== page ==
Raheem Sterling has called for Montenegro to be hit with a stadium ban after England players were subjected to racist abuse on Monday night.
UEFA is set to launch an investigation after racist chanting was directed at a number of England players, including Danny Rose who was subjected to monkey chants at the end of an impressive 5-1 win.
Star player Raheem Sterling celebrated the final goal of the night by pulling out his ears in front of the home fans - a gesture he later said was a response to the racist abuse.
The 24-year-old has said he wants to see swift and severe action taken by UEFA and insisted banning only the few people who are caught is not enough.
Speaking to BBC Radio 5 Live, Sterling said: "It is 2019 and I think there should be a real punishment for this, not just for the few people being banned.
"It needs to be a collective thing.
"This stadium holds 15,000 and I think the punishment should be that as a nation your fans are chanting racist abuse so I think it should be the whole stadium can't watch it.
"Then when that ban is lifted your fans will think twice not to do anything silly like that because they all love football, they all want to be there to support their nation so it will make them think twice to do something silly like that."
Speaking after the match, Sterling added, "this is 2019, it's getting a bit silly", adding that racist incidents need to be spoken about.
He added that he gestured to his ears after scoring "to rub it in their wounds a little bit more, we were winning".
Racist chanting is "not going to affect us", he continued, "you've got to come better than that".
Callum Hudson-Odoi made his full England debut in the match, although the experience of such a landmark occasion will be overshadowed for the Chelsea forward who picked up an item thrown from the stands.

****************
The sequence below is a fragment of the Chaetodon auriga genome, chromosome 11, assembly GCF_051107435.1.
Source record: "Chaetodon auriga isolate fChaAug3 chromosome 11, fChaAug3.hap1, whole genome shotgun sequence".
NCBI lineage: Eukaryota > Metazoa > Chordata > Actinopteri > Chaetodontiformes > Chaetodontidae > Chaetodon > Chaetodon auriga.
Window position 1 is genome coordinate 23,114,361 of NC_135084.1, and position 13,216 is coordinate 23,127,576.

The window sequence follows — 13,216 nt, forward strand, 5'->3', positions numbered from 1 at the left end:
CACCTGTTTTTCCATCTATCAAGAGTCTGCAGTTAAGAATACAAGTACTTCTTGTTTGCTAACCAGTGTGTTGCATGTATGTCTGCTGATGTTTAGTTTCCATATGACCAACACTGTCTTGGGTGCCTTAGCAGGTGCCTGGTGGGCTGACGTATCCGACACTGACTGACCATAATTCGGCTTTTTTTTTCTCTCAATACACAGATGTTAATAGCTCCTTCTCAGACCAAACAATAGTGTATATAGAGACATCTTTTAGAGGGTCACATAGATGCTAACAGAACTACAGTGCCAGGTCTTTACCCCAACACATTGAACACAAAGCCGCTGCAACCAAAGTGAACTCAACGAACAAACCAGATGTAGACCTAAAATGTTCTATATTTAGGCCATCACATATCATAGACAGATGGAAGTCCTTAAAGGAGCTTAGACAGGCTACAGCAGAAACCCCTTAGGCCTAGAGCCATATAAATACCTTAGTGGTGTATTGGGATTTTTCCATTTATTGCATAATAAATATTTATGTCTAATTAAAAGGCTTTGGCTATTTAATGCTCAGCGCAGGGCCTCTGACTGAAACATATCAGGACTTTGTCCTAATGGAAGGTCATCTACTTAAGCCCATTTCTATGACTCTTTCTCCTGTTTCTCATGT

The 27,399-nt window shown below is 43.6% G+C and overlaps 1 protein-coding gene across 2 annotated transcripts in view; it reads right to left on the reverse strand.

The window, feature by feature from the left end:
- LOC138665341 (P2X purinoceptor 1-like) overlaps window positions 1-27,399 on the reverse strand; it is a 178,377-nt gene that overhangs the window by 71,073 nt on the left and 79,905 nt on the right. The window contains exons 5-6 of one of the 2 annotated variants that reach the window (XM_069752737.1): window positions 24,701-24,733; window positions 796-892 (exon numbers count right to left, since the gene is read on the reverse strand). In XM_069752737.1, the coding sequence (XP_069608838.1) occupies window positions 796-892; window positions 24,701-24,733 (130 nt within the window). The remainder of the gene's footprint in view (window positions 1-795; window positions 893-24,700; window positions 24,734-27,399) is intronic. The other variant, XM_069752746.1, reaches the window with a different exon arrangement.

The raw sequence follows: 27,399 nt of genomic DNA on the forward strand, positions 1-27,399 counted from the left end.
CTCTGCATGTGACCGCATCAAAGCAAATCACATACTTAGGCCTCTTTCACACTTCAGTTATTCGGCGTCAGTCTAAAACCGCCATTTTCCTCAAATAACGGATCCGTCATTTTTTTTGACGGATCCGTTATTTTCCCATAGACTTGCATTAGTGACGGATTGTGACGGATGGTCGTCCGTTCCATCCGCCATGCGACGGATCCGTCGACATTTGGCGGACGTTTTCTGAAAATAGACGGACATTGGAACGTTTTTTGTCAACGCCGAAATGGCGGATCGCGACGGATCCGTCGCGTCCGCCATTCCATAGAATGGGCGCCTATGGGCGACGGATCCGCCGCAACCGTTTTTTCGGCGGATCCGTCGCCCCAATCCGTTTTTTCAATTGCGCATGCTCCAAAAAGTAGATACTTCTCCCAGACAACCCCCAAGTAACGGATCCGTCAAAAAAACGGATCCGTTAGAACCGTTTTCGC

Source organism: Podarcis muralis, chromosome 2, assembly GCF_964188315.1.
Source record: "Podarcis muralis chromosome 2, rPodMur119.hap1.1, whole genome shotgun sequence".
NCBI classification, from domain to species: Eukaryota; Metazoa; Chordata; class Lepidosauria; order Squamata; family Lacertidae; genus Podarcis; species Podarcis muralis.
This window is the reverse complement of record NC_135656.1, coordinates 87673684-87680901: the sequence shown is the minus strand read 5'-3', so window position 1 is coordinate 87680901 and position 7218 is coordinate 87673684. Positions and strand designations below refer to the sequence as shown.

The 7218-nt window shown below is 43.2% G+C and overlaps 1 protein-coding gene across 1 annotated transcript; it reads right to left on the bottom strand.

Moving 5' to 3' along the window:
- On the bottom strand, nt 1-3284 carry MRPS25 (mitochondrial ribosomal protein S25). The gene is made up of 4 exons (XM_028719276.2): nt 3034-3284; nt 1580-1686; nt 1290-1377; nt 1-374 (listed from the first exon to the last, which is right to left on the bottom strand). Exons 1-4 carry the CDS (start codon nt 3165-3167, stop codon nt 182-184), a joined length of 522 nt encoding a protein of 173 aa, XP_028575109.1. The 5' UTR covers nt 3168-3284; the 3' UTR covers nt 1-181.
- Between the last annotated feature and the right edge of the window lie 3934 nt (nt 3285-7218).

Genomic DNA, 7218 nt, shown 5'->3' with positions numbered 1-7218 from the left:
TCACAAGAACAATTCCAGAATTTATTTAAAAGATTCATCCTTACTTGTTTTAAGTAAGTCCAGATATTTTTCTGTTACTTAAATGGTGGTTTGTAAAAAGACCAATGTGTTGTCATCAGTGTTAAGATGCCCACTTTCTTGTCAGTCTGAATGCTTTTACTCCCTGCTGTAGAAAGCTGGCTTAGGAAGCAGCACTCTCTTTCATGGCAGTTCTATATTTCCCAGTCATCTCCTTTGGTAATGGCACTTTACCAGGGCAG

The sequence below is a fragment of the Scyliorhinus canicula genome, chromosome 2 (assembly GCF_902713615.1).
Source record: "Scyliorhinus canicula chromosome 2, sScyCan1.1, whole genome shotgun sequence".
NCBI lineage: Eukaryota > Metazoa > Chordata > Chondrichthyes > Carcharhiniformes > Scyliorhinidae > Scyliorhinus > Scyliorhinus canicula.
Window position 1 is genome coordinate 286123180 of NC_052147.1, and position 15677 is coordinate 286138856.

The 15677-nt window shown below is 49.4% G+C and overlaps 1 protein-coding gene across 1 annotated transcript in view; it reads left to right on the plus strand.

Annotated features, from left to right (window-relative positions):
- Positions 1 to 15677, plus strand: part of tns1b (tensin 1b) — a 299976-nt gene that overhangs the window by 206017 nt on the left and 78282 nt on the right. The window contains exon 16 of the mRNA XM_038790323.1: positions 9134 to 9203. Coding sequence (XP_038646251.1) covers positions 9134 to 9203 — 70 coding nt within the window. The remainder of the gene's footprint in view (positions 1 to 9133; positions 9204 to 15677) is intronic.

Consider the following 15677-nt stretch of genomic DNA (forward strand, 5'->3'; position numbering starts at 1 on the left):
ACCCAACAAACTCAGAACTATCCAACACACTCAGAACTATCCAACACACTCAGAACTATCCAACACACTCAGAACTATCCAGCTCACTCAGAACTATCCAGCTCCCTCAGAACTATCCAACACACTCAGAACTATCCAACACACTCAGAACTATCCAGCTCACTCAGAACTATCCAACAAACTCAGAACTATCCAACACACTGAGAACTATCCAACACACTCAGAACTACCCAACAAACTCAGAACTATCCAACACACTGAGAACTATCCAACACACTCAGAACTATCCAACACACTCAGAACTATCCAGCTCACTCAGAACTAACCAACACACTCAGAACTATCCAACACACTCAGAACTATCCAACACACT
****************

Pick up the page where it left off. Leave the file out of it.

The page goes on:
Monday was always likely to be a difficult evening for the Three Lions, whose players were made aware of what could lie in store in Podgorica by the management team in the build-up.
Speaking after the match an emotional Southgate described what had happened as "unacceptable".
"I've spoken to our players individually. We've got to support them. We will report it.
"But I think that reporting is already in place because so many people in other areas of the ground have heard it. I believe the UEFA delegate also heard it.
"So, our part will be to make sure that process is followed, but more importantly for me is that the players in the dressing room know that as a group of staff and as an organisation we're there for them.
"That's the most important thing."
Asked if he should have shamed the hosts and taken his players off the pitch, the England boss said: "I'm not 100 per cent certain that that would be what the players would want."
Southgate did not want to be drawn into sanctions, instead pointing to education when he was told that Montenegro boss Ljubisa Tumbakovic claimed not to have heard anything.
"I don't think I need to comment on what was said," England boss Southgate said.
"It was clear to everybody that there were comments made.
"Reflecting on sanctions, sanctions are only of any use if they lead to education.
"Sanctions are worthless if there is nothing alongside that to help educate people."
UEFA regulations state that if supporters engage in racist behaviour then "the member association or club responsible is punished with a minimum of a partial stadium closure".
Article 14 also states that additional disciplinary measures can be imposed depending on the situation, while "disciplinary measures may be combined with specific directives aimed at tackling such conduct".